After investigating the BoP and identifying potential routes to market, findings and recommendations need to be tested in real life conditions.
Is the approach financially viable? Can challenges and obstacles be transformed into opportunities?
By designing, planning and managing pilot studies, Reciprocity can assist its customers in stress-testing assumptions and fine-tuning experimental models.
The point of running pilot projects is not necessarily to get everything right at the first go, but rather to gather learnings and break down entrenched patterns of thinking within an organisation.
Save Act is a South African micro-finance institution aiming to create entrepreneurial opportunities for its 60,000 members. The organization operates in rural regions of the country, building the financial capability of individuals to manage their own financial services, meet consumption needs and invest in sustainable livelihoods.
The rural regions of South Africa are particularly under-resourced: high unemployment rates, high dependence on social grants and remittances.
Reciprocity currently pilots an innovative business model, experimenting both direct selling and sales through savings groups of SaveAct. The business processes are adapted to the local rural context: from the first stages of brainstorming to the creation of a range of products, from the recruitment and training of teams of resellers to the placing of orders to the delivery of the products.
CIPLA is a leading global pharmaceutical company based in India is aiming to expand its market reach in South Africa, most particularly in low-income communities who lack access to quality and low-cost health services.
The South African public health sector provides free care at point of delivery, however the overwhelming demand impacts the quality of healthcare accessible to the target population.
Reciprocity is currently working with CIPLA to develop a business model that integrates micro-entrepreneurs who start stocking and selling CIPLA products. This pilot contributed to the opening of two dozen outlets in the townships. Currently in the scale-up phase, CIPLA is developing another model that will evolve into more elaborate low-cost medical facilities, including dentistry and other services.
Over the past decade and a half, the drive to improve access to energy in South Africa has yielded impressive results: the number of households with access to electricity has more than doubled in a matter of 15 years, from 4.5 million in 1994 to 9.1 million in 2008 – a jump from 50% of households to almost 75%. The aim of South Africa’s Department of Energy is to achieve universal access to energy by 2014. Yet there is a difference between access and affordability, and in a country where 19 million people live on less than R 20 (EUR 2) per day, much remains to be done, not only to deliver universal access to electricity, but to ensure that energy is affordable, safe and clean.
To answer this need, with initial funding from the Citi Foundation and Fondation Alstom, PlaNet Finance, the Business Place and Restio Energy have set up the basis of the the Micro Energy Alliance (MEA).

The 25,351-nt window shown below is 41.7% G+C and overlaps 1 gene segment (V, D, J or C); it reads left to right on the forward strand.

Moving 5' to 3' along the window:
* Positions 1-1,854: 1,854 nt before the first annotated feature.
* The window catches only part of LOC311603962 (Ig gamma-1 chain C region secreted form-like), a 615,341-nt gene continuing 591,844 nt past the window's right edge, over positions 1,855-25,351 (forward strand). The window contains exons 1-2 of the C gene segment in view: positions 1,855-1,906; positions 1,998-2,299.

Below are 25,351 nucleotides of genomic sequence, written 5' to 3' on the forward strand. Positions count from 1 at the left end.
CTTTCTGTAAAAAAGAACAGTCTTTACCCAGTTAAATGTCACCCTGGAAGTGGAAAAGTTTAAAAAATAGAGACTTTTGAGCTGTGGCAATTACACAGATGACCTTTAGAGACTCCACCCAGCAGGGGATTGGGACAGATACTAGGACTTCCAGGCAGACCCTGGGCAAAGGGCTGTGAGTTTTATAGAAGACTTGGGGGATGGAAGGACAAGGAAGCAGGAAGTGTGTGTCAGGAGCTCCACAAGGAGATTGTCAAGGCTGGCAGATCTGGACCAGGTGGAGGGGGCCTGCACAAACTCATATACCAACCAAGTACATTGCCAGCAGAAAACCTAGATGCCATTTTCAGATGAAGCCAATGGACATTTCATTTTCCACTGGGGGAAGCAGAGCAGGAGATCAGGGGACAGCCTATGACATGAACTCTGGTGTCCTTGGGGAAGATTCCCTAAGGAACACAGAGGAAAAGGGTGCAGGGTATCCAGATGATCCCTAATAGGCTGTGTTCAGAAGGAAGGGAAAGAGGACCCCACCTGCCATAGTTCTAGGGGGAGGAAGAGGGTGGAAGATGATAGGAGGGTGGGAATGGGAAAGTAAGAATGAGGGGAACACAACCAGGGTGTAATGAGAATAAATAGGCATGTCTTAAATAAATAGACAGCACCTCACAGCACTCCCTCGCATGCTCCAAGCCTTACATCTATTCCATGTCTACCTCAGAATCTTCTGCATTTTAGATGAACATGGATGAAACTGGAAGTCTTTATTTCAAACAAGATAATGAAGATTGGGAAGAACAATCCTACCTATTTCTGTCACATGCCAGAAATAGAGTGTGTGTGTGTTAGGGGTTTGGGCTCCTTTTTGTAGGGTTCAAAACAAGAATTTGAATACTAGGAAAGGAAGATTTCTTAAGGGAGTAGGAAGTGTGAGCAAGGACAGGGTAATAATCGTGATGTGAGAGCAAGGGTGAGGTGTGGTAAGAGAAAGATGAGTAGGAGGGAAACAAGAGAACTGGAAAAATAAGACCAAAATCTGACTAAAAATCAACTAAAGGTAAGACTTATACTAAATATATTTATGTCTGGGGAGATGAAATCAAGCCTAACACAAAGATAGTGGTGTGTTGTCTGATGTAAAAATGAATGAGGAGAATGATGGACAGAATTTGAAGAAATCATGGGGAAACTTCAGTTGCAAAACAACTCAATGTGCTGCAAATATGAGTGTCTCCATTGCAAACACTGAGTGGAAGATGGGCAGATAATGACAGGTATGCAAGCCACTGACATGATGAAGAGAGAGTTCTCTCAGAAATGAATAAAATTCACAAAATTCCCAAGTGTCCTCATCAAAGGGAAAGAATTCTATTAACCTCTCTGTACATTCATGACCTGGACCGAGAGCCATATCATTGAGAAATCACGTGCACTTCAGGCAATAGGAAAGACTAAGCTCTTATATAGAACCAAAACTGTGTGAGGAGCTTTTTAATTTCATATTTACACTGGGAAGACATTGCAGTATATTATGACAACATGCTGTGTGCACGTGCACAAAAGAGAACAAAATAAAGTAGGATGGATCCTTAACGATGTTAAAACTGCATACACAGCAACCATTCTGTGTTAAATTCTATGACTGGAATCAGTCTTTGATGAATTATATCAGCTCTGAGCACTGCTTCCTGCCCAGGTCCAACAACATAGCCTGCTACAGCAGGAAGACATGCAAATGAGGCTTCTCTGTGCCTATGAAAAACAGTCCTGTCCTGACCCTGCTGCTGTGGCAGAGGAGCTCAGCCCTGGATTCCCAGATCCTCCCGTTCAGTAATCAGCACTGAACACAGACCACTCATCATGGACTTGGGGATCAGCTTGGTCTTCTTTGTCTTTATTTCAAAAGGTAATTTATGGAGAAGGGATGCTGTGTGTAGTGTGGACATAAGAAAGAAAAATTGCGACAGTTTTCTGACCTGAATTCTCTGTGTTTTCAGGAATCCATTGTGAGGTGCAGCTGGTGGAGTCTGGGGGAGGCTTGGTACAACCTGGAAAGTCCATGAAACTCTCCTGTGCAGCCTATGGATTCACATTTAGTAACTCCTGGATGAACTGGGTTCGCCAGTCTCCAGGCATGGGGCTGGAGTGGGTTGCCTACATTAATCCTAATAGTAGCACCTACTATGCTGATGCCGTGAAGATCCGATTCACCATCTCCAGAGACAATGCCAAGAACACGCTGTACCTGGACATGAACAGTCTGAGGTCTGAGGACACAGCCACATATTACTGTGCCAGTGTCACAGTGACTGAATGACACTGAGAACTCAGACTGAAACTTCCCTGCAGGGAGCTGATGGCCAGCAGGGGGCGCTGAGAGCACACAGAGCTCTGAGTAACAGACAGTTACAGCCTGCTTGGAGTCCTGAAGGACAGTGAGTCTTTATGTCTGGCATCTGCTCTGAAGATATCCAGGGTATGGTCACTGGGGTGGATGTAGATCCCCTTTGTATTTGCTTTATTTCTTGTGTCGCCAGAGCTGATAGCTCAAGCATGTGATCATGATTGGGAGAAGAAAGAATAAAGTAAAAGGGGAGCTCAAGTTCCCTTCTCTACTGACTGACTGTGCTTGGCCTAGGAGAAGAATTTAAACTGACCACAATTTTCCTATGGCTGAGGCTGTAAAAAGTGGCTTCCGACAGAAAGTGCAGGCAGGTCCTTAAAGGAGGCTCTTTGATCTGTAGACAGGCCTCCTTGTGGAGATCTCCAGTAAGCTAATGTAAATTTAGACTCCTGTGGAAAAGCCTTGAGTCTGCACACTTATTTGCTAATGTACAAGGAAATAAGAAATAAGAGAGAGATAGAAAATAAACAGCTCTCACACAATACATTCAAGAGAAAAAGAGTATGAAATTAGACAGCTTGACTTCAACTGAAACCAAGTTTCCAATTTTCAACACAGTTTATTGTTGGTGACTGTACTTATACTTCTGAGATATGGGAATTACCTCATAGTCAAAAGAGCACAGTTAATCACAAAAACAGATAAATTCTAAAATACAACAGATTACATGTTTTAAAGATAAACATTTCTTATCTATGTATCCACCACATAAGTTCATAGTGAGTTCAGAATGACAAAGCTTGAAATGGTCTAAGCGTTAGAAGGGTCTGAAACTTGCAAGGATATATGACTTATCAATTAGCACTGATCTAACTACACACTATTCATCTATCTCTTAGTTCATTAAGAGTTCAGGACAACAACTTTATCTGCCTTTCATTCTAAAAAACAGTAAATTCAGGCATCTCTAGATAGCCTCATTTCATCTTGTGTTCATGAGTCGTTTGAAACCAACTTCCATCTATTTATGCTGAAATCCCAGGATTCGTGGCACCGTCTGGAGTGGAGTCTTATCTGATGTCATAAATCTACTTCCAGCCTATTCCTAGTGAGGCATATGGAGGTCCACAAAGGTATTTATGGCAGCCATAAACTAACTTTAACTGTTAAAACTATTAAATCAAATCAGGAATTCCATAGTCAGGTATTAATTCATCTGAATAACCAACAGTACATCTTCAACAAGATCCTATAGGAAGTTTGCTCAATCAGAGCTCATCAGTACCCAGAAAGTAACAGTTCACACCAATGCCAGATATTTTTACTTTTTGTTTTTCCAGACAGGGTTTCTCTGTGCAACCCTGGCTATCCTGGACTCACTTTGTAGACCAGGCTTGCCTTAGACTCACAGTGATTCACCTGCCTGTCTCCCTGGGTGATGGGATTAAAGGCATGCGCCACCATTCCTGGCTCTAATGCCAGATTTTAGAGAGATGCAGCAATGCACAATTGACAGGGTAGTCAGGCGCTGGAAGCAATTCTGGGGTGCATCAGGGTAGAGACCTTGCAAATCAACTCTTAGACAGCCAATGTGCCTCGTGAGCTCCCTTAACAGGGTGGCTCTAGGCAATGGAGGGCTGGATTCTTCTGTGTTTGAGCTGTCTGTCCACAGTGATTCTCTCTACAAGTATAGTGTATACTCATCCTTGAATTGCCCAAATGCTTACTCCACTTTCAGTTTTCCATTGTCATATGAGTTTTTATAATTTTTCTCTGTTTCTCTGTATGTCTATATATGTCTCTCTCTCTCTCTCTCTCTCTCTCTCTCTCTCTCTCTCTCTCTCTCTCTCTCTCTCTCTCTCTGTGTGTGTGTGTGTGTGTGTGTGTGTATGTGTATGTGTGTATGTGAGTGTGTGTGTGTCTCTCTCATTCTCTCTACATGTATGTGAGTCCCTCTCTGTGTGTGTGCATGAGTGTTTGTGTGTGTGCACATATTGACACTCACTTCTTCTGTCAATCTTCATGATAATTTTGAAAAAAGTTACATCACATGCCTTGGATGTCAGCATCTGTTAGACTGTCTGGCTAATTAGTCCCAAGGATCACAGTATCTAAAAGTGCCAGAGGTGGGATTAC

MEA is a microfranchise retail distribution channel to propose Energy Efﬁcient and Renewable Energy (EE&RE) solutions- such as insulation systems, LED solar lamps, solar water heaters, and efﬁcient stoves- to low income households in South Africa. This is made possible by carrying out market research, sourcing EERE solutions, facilitating business training and microﬁnance options for micro-franchisees and households.
Reciprocity acts as a support to the field operations of the Micro Energy Alliance, testing the channels with the goal of improving the access to EE&RE solutions at the BoP.
MEA also offers a “route to market” for large energy companies that have viable products but limited BoP distribution channels. While MEA is still at a pilot stage, opportunities are already emerging, leveraging on local human resources for the marketing, distribution and maintenance of the EERE solutions.
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Throughout the emerging world, unbalanced diet is inherent to low income communities. Peri-urban South Africa is no exception. Malnutrition statistics are alarming and are getting worse. With the price of food consistently increasing, the purchase choice will most probably grow towards highly calorific products (fat and sugar), consistently increasing bad health prognoses.
Although informal traders constitute today’s keystone to improve access to more adapted products and services at the BoP, very little knowledge on their behavior and needs, as well as their target market, filters up to corporates serving or willing to serve the low-income market.
Through the development of a simple delivery system, finally linking formal to informal economy, Reciprocity proposes to:
– channel practical knowledge on the needs and expectations of informal traders as well as the population purchasing from them.
– test techniques and technologies helping informal in the development of their business, fostering good business practices and proposing hygiene solutions
– develop a profitable micro-franchise distribution and retail social business improving access to good food, health and nutrition to the BoP
The Tourism Community Development Trust (TCD Trust) is a tourism-focused development agency based in Cape Town, South Africa.
The TCD Trust’s objective is to make a difference at a grass-roots level in South Africa’s communities by consolidating the fundraising and social investment efforts of companies within the South African Tourism industry.
Reciprocity embarked on a year-long consultation with the community and tourism companies associated with TCD trust to define and propose the basis of the development of Blomvlei Multi-Purpose Centre Project.